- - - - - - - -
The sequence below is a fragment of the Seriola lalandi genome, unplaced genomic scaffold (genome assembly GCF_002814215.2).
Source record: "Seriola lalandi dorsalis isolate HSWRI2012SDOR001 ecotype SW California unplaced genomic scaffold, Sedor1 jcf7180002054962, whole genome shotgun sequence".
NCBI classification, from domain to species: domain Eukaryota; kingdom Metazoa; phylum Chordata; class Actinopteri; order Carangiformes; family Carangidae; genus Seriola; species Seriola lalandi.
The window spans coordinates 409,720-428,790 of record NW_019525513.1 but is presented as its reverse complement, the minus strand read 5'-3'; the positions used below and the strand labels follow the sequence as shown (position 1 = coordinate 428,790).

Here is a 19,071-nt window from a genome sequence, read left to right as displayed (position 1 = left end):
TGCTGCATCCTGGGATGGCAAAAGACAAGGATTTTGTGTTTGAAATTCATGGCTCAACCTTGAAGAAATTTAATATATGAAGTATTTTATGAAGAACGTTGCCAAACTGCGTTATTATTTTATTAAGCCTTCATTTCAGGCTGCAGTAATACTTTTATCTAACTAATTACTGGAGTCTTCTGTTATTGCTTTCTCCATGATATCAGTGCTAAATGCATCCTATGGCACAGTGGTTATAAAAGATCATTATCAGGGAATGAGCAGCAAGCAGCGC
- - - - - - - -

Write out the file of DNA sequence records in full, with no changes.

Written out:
The sequence below is a fragment of the Seriola lalandi genome, unplaced genomic scaffold (genome assembly GCF_002814215.2).
Source record: "Seriola lalandi dorsalis isolate HSWRI2012SDOR001 ecotype SW California unplaced genomic scaffold, Sedor1 jcf7180002054962, whole genome shotgun sequence".
NCBI classification, from domain to species: domain Eukaryota; kingdom Metazoa; phylum Chordata; class Actinopteri; order Carangiformes; family Carangidae; genus Seriola; species Seriola lalandi.
The window spans coordinates 409,720-428,790 of record NW_019525513.1 but is presented as its reverse complement, the minus strand read 5'-3'; the positions used below and the strand labels follow the sequence as shown (position 1 = coordinate 428,790).

Here is a 19,071-nt window from a genome sequence, read left to right as displayed (position 1 = left end):
TGCTGCATCCTGGGATGGCAAAAGACAAGGATTTTGTGTTTGAAATTCATGGCTCAACCTTGAAGAAATTTAATATATGAAGTATTTTATGAAGAACGTTGCCAAACTGCGTTATTATTTTATTAAGCCTTCATTTCAGGCTGCAGTAATACTTTTATCTAACTAATTACTGGAGTCTTCTGTTATTGCTTTCTCCATGATATCAGTGCTAAATGCATCCTATGGCACAGTGGTTATAAAAGATCATTATCAGGGAATGAGCAGCAAGCAGCGC